Irreverent. Tasteless. Mind-boggling. Giddy. Perplexing. Comedic. Weird. Different. Funny. No matter how you label it, there's a part of Monty Python's The Meaning of Life that fits just about any niche you might want to shove it in, including the trash bin or the high throne of honor on your shelf of computer games. In the end, acceptance or rejection will ultimately be a product of individual preference.
Whatever else it may be, Monty Python's The Meaning of Life is a two-CD set whose mayhem begins with the manual and extends to gameplay in many forms, some meaningful, some not, but always with an eye toward discovering a tongue-in-cheek meaning of life. Despite the deep subject matter, levity, gross-outs, jokes, and insults are ladled out indiscriminately by the full voice casting of John Cleese, Terry Gilliam, Eric Idle, Terry Jones, and Michael Palin.
With interactive media, full-motion video vignettes, puzzles, mini-games, and a smidgen of strategy thrown in, gamers can look forward to solving many of life's great mysteries. Birth, Growth and Learning, Fighting Each Other, Middle Age, Live Organ Transplants, Autumn Years, and Death are but some of the topics explored, all guaranteed by the designer's opening disclaimer to be "objectionable, tasteless and offensive" to nearly every group you can imagine.
With little instruction from the manual, other than an admonishment to simply click your way through the adventure, picking up inventory items and taking your cue from the changing cursor, gameplay is simple and direct. Multiple left and right clicks, screen panning left and right, forward and backward, you'll eventually encounter the full Monty of bizarre clips, songs, flatulence, music, ditties, witticism, sarcasm, and general Python-style bedlam.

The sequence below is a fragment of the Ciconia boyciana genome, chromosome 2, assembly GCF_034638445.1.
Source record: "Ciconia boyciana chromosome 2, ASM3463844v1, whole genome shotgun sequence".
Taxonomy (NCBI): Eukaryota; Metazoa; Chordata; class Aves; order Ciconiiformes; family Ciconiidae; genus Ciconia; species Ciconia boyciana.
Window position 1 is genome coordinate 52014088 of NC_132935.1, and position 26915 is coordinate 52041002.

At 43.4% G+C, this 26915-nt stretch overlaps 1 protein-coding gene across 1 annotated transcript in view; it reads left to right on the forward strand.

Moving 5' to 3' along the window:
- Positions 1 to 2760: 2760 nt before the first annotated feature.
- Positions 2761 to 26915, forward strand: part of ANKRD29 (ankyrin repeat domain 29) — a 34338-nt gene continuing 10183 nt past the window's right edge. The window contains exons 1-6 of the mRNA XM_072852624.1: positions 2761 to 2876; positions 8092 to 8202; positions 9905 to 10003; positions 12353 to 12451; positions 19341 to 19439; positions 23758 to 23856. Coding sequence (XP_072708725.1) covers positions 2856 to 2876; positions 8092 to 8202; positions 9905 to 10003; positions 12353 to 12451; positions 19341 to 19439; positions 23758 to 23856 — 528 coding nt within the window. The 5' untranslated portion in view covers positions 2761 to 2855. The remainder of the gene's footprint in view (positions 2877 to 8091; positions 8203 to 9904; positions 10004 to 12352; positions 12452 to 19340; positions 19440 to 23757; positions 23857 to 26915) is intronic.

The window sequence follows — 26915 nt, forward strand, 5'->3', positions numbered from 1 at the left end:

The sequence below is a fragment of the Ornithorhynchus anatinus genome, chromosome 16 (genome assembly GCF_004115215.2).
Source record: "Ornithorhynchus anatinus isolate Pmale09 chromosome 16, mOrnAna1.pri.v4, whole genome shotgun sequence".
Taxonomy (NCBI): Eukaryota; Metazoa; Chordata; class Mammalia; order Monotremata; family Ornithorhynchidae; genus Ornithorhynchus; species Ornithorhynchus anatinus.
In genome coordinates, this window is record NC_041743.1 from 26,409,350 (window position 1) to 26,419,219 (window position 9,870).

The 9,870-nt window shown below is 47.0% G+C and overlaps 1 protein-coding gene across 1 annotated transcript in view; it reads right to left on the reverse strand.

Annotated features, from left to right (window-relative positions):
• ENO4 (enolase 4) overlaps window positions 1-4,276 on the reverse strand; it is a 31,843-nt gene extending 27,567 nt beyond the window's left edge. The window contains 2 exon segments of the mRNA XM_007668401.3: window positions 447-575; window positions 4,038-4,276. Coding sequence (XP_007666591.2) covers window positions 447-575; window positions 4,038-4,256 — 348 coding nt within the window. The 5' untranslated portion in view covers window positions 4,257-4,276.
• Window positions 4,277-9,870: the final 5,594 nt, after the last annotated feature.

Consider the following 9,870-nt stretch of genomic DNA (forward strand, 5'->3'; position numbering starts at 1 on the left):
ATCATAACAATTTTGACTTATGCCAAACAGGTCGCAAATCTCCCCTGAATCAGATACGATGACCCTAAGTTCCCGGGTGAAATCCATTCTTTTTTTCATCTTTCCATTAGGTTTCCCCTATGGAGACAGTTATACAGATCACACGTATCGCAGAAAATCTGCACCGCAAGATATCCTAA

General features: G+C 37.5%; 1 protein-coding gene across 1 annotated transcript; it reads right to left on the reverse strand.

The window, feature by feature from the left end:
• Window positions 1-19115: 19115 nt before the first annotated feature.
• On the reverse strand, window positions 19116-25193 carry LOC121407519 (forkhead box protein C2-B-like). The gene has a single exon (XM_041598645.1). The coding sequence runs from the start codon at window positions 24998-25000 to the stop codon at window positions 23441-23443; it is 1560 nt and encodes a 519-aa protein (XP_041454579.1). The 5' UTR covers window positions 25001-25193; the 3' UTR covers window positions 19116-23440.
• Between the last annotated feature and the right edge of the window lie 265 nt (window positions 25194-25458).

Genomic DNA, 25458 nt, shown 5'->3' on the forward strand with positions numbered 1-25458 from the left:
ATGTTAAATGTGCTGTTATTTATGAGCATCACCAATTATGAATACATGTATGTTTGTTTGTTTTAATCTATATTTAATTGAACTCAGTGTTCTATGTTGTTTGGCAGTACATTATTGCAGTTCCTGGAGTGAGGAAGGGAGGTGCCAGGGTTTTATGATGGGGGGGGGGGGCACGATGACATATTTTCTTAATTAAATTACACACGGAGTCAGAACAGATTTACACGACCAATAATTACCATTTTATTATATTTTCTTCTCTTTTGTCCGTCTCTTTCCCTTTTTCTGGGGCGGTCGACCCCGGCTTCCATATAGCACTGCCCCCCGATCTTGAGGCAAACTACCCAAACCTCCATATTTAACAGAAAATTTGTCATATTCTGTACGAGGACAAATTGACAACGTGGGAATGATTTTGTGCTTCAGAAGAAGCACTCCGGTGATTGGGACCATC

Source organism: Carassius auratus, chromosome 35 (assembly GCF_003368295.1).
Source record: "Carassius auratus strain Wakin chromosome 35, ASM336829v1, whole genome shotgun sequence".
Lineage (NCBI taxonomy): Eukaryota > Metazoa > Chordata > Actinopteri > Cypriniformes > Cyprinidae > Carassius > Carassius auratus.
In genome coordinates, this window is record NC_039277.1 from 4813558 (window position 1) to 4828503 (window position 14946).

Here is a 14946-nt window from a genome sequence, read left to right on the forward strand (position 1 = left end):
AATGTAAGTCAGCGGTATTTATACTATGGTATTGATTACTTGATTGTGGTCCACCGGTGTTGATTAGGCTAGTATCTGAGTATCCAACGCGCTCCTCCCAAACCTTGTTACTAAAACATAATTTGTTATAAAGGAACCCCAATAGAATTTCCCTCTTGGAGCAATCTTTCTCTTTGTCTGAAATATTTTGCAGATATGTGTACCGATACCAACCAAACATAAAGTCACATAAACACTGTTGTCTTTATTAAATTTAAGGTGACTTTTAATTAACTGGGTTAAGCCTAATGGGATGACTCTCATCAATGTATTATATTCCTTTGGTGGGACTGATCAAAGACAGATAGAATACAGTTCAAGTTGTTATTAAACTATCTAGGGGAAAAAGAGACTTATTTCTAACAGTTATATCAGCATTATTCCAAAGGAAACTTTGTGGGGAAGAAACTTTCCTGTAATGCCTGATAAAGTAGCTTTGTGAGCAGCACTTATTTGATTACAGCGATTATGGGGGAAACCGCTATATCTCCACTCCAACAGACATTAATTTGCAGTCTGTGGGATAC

Die-hard fans of the movie on which it's based will consider this the "Holy Grail," while non-Python fans may be moved to extol it as a "Complete Waste of Time," both of which are incidentally subjects for other 7th Level Monty Python titles. The only real advice for playing this potpourri of English humor is captured nicely at the end of the manual: "Please act responsibly. Do not play this game while driving."
In Monty Python's The Meaning of Life, you have to wander through the different stages of life itself. You shall experience life from the time of birth to the time of death. As in the movie bearing the same name, one's life starts with The Miracle of Birth, followed by Growth and Learning, Fighting Each Other, Middle Age, Live Organ Transplants, The Autumn Years, and finally Death. In each of these stages you need to gather some important (more or less important) clues about that particular stage of life. These clues are needed later in the game in order to understand the other intellectual and practical stages of life - the Material, Spiritual and Dental needs of one's life. Once you are through growing up, you may advance to the big finale whereby you shall live through life itself as the inhabitant of a nice cottage! There, you must prove that you can live an organized life and be able to overcome all obstacles on your way to achieve a meaningful existence. Only if you succeed in all these shall the meaning of life be revealed to you!